23 Copyright © 2006 by Pearson Prentice-Hall. All rights reserved. Insider Trading insider trading One of the most important purposes of Section 10(b) and Rule 10b-5 is to prevent insider trading When an insider makes a profit by personally purchasing shares of the corporation prior to public release of favorable information; or By selling shares of the corporation prior to the disclosure of unfavorable information

24 Copyright © 2006 by Pearson Prentice-Hall. All rights reserved. Insiders are defined under Section 10(b) and Rule 10b-5 as: Officers, directors, and employees at all levels of the company Lawyers, accountants, consultants, and other agents and representatives who are hired by the company on a temporary and non-employee status to provide services or work to the company Others who owe a fiduciary duty to the company Officers, directors, and employees at all levels of the company Lawyers, accountants, consultants, and other agents and representatives who are hired by the company on a temporary and non-employee status to provide services or work to the company Others who owe a fiduciary duty to the company

25 Copyright © 2006 by Pearson Prentice-Hall. All rights reserved. Tipper – Tippee Liability Tipper A person who discloses non-public information to another person Liable for the profits made by the tippeeTipper A person who discloses non-public information to another person Liable for the profits made by the tippeeTippee The person who receives material non-public information from a tipper Liable for acting on material information that he or she knew (or should have known) was not publicTippee The person who receives material non-public information from a tipper Liable for acting on material information that he or she knew (or should have known) was not public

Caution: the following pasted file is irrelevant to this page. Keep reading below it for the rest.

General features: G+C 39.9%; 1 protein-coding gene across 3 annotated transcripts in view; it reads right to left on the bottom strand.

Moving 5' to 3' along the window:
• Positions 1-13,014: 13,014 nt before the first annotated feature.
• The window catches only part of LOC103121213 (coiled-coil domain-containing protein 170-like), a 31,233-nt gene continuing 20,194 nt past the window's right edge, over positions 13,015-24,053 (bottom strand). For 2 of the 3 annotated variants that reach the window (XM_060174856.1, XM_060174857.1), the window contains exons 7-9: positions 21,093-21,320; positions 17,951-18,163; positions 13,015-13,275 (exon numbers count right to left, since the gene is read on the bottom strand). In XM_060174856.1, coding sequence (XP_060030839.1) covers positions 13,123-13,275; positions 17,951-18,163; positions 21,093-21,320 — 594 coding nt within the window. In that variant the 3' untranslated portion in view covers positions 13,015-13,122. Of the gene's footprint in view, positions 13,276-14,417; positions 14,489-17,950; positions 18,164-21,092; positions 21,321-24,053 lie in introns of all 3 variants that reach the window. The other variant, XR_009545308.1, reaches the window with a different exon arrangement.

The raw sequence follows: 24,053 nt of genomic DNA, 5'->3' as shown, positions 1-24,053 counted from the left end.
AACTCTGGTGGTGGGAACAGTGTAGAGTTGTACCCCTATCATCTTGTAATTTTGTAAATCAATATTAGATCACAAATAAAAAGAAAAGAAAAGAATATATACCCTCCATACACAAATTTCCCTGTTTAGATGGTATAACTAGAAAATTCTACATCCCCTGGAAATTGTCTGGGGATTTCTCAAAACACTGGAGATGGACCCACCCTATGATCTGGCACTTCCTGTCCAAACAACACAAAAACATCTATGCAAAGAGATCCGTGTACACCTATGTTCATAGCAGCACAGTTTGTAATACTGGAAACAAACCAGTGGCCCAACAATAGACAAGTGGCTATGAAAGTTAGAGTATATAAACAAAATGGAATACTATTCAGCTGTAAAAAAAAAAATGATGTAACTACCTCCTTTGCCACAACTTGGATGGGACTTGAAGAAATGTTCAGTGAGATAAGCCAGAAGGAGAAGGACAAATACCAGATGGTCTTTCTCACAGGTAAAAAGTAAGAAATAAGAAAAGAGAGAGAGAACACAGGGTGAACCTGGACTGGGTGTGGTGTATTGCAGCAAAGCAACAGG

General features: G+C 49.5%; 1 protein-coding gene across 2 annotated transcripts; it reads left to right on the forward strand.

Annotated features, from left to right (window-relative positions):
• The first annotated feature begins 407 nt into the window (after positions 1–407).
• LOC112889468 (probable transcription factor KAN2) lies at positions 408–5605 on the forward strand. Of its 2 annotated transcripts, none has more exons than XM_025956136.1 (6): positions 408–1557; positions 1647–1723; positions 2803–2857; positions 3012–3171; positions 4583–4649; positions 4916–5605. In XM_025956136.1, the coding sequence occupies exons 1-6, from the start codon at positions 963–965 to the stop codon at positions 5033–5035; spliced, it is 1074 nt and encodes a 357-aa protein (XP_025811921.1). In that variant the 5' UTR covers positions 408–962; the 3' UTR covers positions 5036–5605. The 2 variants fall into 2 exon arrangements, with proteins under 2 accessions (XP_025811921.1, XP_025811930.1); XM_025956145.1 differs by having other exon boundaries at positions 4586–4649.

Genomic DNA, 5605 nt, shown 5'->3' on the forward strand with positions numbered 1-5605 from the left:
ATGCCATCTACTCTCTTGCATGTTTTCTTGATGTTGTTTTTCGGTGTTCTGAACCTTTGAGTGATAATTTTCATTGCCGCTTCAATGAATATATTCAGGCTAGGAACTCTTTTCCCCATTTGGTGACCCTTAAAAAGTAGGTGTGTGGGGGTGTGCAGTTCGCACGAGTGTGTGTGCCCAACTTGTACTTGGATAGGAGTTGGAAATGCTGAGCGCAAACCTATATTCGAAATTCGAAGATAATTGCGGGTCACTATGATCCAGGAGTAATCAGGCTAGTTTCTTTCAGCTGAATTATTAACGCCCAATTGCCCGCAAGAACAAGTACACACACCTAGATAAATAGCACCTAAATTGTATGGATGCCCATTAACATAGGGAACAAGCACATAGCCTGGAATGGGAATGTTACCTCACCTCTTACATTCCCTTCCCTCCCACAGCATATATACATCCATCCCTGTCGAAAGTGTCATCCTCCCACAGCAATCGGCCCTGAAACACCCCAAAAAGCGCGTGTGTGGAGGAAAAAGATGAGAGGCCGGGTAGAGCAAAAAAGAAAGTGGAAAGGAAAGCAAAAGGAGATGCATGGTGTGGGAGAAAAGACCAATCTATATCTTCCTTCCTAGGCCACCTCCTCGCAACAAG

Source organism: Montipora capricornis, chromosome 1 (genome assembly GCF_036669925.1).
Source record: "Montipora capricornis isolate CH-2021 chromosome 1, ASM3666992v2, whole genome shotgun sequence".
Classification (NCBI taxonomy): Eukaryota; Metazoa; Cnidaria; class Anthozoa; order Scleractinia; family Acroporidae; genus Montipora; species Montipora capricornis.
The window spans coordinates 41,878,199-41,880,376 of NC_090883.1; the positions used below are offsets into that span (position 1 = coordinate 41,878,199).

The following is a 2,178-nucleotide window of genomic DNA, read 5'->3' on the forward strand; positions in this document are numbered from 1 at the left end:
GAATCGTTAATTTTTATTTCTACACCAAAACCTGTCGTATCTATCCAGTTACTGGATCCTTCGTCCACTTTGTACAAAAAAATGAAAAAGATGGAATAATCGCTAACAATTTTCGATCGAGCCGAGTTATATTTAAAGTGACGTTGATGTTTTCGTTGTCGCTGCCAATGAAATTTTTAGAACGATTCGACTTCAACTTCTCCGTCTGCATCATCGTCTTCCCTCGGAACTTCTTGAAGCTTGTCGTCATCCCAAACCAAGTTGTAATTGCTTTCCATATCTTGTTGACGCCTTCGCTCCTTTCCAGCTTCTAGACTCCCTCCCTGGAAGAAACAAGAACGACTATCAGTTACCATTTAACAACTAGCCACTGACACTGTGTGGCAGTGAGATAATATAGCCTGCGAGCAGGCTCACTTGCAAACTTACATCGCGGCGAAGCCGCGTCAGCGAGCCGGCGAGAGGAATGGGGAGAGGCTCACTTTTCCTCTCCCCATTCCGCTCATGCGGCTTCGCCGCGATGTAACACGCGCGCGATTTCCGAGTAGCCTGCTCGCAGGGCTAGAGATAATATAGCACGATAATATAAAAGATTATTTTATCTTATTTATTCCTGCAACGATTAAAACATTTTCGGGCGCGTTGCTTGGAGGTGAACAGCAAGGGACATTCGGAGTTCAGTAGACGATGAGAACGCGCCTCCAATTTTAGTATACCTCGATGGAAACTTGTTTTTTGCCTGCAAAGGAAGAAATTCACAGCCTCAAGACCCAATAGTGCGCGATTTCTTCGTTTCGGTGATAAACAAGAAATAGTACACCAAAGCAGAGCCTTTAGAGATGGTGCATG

26 Copyright © 2006 by Pearson Prentice-Hall. All rights reserved. Violations of the Securities Exchange Act of 1934 (1 of 2) Criminal LiabilitySection 32 Criminal Liability – Section 32 imposes criminal liability on any person who willfully violates the act or regulations adopted thereunder SEC Actions SEC Actions – Consent order Injunction Seek court orders Insider trading sanctions

27 Copyright © 2006 by Pearson Prentice-Hall. All rights reserved. Violations of the Securities Exchange Act of 1934 (2 of 2) Private Actions Section 10(b) and Rule 10b-5: Private Actions – The courts have implied private right of action under Section 10(b) and Rule 10b-5: Generally, a plaintiff may seek rescission of the securities contract or recover damages from a defendant who has engaged in manipulation and deceptive practices that have caused the plaintiff injury

28 Copyright © 2006 by Pearson Prentice-Hall. All rights reserved. Statutory Insiders Short-Swing Profits: Statutory Insiders Section 16(a) Section 16 Section 16(a) of the 1934 act – defines any person who is an executive officer, a director, or a 10 percent shareholder of an equity security of a reporting company as a statutory insider for Section 16 purposes

29 Copyright © 2006 by Pearson Prentice-Hall. All rights reserved. Section 16(b) Short-Swing Profits: Section 16(b) Short-Swing Profits Short-Swing Profits – Profits made by statutory insiders on trades involving equity securities that occur within six months of each other Section 16(b) Section 16(b) – A provision of the 1934 act that requires that any profits made by a statutory insider on transactions involving short-swing profits belong to the corporation

30 Copyright © 2006 by Pearson Prentice-Hall. All rights reserved. State Securities Laws Most states have enacted securities laws that regulate the issuance and trading of securities These acts are often patterned after, and are designed to coordinate with, federal securities laws Uniform Securities Act The Uniform Securities Act (a model state statute) has been adopted by many states


Download ppt "Slides developed by Les Wiletzky Wiletzky and Associates Copyright © 2006 by Pearson Prentice-Hall. All rights reserved. PowerPoint Slides to Accompany."

Similar presentations


Ads by Google